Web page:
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on 14 February 2017
In general, I try to bounce between fantasy and science fiction. Having read Seveneves, a high scifi book if there ever was one, I was keen to get my teeth into some hard core fantasy once again. More, though, I wanted something that I have hungered for over the many years of journeying through fantastical realms: deep plot a la Game of Thrones; great battles in the manner of Wheel of Time; and high magic.

Not just the fannying around of Harry Potter or the limited effort of the Belgariad ... or even the not bad but no cigar incantations of the Riftwar sagas. I am talking the full-on physics of magic full of gods, prophecies, demons, spells, magical items, less than enchanting monsters, and mad religions. A search through my fellow Fantasyophile scribblings on the Internet and I had a scent of something in that vein - the Malazan Book of the Fallen.

A multi-book series is a serious investment in time, money, and emotion ... and always in danger (however remote) of being cast aside in favour of the next Game of Thrones installment (ahem!) but nothing ventured, nothing gained, as they say, so I purchased this first book and began to read.

Immediately pulled in by the wonderful history of the novels and the project itself. Being an author myself (I'm sure I may have mentioned this before!), I found Steven's comments and insights both fascinating and insightful, giving me a renewed vigour in pursuit of my own fame and fortune.

So onto the book.

Wonderful! It is everything I wanted; everything that my Internet searching had promised. Thrown straight into a massive battle in the middle of a planet spanning war with battle mages, demons, and even a floating fortress. Game on!

Then it just got better and better. A clever magic system nodding towards some serious hours spent in AD&D adolesence provides the essential foundation on which a universe where gods, magic, and mortals can exist in isolation and in intersection. Characters that are deep and well drawn, separate in their own histories and motivations come together within a maelstrom of politics, loyalty, greed, desperation, and love. The patter between the characters actually reminded me of the chat between the soldiers of Sven Hassel's writing: natural, cutting, and disarmingly funny.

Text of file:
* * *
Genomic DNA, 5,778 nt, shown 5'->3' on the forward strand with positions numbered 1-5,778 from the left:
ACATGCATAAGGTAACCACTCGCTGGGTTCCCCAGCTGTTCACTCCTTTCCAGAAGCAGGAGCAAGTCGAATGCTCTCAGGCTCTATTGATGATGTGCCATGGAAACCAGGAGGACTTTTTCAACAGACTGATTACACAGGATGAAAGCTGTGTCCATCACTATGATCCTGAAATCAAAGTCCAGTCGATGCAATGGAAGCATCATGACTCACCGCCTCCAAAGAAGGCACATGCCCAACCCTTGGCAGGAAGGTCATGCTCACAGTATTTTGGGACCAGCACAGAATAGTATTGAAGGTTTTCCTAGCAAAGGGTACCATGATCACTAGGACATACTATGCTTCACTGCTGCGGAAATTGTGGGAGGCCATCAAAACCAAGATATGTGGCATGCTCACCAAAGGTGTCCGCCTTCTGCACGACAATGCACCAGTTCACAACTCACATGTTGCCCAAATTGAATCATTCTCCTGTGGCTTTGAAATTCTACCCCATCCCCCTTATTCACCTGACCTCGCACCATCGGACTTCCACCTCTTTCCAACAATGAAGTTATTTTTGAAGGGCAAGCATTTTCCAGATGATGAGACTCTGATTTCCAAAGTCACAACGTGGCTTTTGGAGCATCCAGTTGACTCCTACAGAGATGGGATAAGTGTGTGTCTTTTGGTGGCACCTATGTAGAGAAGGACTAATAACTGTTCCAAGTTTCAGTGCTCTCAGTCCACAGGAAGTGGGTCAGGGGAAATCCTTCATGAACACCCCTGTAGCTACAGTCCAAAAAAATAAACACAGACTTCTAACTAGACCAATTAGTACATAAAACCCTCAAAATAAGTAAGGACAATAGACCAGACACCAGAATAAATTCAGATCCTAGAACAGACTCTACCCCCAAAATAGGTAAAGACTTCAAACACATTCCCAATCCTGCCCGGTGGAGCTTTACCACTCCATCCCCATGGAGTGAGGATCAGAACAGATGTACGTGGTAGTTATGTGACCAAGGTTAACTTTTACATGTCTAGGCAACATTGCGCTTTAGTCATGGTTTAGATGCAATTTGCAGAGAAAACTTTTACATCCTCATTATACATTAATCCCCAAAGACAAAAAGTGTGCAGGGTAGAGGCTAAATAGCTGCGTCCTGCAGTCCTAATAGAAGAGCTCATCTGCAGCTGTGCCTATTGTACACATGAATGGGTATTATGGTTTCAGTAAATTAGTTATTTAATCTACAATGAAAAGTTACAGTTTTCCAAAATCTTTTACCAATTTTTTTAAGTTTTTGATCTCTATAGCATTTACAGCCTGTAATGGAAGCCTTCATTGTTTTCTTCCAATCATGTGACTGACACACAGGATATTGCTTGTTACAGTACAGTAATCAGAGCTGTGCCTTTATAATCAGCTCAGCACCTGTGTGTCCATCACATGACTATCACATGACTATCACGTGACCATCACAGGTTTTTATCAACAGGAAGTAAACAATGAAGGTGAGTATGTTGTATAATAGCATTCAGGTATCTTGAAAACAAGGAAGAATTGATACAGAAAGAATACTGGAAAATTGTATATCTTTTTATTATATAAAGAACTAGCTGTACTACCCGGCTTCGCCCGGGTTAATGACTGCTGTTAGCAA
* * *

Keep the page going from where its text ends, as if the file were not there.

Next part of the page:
I purchased the second book a hundred pages from the end of the first, just in case I was somewhere off-grid when I finished it. If that isn't a recommendation, I don't know what is.

I don't often give five star recommendations but this is what I'm going to give this book. If you love fantasy, you must read this book!

Nia Sinjorina

Author of the Folio 55 series: the first 2 books available on Amazon.
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on 30 September 2015
I am only about 200 pages in, but so far I am liking it.

A heads up to anyone thinking about reading this book, you are thrust into the world the author has created without any prior explanation of the history / politics / relationships or general lore behind it all. Your hand is most certainly NOT held while the events in the book unfold and you are left to your own devices to pick up information the book gives you and tie it all together. It's almost as if you have just come into a movie halfway through and you are that person asking all those annoying questions like "who is that guy? What is he talking about? Why are those two fighting?"

If you like everything to be described to you in detail, do not buy this book because it will just annoy you. If you are okay with that, then I would recommend it off of what I have read so far.
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on 24 July 2017
2nd time around I've read this, if you're looking for a new series to sink your teeth into this is it. The Malazan Book of the Fallen rightfully deserves the accolade 'epic'
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on 5 July 2017
This is a well written book that is full of action and fast paste, it has an intriguing plot line, which is hard to put down.
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on 26 March 2017
You need ride this out. The story is so fabulously rich and epic and moves are such pace that it doesn't coddle the reader. There is a lot that isn't explained at the start but it all begins to make sense by the end. And it's the gateway to a phenomenally ambitious series.
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on 11 June 2017
Please if you do anything have patience with this book. It takes time to get into but when you do it will grab you by the brain and not let go!!!! Fantastic read, definitely recommend!